The leaders of the Jewish community, Anglicans and Catholics in the UK have had a video conversation to share thoughts about the impact of the coronavirus pandemic.
The 23 minute chat posted on Youtube covered various aspects of how faith groups are handling living in the outbreak.
Cardinal Vincent Nichols said this outbreak has highlighted the importance of prayer.
"With churches closed, that the rootedness of faith now lies much more within each one of us and within our family circle or the people with whom we are, as it were shut in,' he said.
"My sense is that it's teaching us there's deeper roots of our relationship with God. It's teaching us deeper roots of personal prayer. It's teaching us that, while we might not be physically in touch with each other, there is a great bond of fellowship and of the Holy Spirit. And there's something actually quite positive, even just beginning to emerge. Think of this experience painful as it is."
He also talked of his amazement of how technology has helped churches at this time.
"I'm just astonished at the creativity and the richness and the inventiveness of so many things that are on offer to help us."
Meanwhile, Most Rev Justin Welby pointed out that Christians will come out of this pandemic with a renewed outlook on what the definition of 'church' is.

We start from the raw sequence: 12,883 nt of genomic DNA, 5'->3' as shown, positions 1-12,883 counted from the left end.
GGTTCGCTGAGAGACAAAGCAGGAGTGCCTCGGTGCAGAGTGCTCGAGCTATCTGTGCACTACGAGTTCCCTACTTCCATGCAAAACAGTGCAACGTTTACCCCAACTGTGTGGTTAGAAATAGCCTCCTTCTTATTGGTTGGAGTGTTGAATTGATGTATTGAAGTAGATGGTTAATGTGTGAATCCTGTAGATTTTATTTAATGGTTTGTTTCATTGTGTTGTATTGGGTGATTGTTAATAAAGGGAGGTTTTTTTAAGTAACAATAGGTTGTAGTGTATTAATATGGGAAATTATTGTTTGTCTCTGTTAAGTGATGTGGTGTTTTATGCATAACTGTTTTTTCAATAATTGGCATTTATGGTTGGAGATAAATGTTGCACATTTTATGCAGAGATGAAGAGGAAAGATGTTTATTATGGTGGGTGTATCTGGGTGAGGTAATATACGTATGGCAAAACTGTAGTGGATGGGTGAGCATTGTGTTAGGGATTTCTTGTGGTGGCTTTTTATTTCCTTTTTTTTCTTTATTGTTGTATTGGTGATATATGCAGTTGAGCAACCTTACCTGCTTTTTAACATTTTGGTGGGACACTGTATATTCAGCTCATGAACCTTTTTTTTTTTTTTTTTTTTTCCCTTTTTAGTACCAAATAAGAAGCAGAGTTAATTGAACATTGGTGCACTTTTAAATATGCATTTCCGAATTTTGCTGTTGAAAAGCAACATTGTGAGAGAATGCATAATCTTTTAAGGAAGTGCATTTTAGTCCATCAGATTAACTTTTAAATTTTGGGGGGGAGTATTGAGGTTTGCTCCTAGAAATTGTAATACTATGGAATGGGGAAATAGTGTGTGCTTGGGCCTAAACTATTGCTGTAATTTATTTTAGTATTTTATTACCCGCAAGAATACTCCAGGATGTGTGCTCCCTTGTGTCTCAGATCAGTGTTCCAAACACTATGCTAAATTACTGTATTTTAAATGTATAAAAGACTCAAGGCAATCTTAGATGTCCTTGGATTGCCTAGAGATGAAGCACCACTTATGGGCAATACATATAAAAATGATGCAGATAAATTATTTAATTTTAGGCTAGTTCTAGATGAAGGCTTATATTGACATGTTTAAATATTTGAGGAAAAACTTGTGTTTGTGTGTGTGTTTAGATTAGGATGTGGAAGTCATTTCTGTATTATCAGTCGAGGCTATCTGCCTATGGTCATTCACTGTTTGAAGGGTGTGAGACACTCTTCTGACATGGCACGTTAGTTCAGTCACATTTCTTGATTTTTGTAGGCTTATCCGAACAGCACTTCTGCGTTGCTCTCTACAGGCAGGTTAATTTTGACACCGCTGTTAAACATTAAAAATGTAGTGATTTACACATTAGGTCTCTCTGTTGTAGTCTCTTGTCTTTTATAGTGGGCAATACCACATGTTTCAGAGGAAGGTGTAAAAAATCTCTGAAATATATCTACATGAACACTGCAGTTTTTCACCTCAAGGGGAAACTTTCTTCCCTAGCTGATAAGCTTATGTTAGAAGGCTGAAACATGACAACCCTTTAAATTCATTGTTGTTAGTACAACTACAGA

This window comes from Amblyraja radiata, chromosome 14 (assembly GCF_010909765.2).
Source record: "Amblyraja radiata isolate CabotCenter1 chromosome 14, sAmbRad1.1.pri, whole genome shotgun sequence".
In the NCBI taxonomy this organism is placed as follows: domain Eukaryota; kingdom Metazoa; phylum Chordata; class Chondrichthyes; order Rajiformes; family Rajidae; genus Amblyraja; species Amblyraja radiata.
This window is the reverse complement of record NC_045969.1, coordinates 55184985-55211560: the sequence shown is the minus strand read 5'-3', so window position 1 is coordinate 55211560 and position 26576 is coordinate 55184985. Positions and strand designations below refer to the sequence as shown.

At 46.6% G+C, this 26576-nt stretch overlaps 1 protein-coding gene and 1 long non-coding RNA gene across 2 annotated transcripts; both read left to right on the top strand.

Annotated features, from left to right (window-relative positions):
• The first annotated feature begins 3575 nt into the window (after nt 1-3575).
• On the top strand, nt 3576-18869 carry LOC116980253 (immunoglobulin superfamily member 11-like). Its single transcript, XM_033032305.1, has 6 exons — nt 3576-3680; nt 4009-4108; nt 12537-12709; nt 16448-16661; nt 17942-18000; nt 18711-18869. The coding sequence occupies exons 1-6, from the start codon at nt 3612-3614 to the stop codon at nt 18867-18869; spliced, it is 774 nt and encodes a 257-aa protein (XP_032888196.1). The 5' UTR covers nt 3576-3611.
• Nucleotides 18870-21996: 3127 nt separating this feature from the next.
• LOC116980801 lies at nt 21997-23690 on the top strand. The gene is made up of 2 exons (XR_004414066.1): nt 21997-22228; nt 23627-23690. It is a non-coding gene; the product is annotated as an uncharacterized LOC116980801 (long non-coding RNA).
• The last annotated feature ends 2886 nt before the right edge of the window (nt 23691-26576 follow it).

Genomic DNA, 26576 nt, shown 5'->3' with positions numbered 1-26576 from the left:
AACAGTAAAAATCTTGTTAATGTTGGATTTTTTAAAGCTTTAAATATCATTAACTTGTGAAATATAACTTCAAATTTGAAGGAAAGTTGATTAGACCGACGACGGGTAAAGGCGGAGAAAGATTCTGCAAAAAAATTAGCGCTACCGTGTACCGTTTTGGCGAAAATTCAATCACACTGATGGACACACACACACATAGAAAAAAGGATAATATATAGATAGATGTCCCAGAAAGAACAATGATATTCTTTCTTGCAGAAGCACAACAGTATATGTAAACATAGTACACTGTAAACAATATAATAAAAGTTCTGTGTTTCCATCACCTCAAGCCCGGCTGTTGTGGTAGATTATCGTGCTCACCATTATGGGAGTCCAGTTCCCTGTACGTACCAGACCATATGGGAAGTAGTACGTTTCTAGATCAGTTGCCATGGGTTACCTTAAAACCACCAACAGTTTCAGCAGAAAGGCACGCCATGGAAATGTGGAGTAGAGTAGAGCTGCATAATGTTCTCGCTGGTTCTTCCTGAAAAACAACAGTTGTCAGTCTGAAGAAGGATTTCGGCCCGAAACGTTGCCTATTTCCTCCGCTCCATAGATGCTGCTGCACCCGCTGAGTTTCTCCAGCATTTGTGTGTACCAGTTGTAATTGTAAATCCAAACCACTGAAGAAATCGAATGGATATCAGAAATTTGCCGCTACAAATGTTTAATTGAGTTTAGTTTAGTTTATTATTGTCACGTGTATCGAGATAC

"In the early Christian era, church was in someone's home," he said.
"Then as buildings got grander and more significance, in the end, enter today's strange place where the building is seen as the church, and the people, those who go to the church. And I think what we will be learning from this is to recover the idea that the church is the people of God regardless of whether they have a building beautiful and wonderful as those buildings are."
During the discussion Chief Rabbi Ephraim Mirvis commended faith communities have responded to the outbreak generously and highlighted the unity in the UK during a time of uncertainty.
"What I find to be so inspiring is the extent to which people see the selflessness that is so important as being an integral part of our religious identity," he said.
"This is religion, in its finest hour, when people are there for the sake of others. It's something quite extraordinary and inspirational and we've seen the whole national effort as being something wonderful.
"Britain is a remarkable country. We're privileged to be part of a great society. The response to the call for volunteers, which I think now is up to something like three quarters of a million people to come out and to help, is simply extraordinary. And we're finding in our community similarly, that people are going beyond the call of duty to be there for the sake of others."
Watch the full discussion here: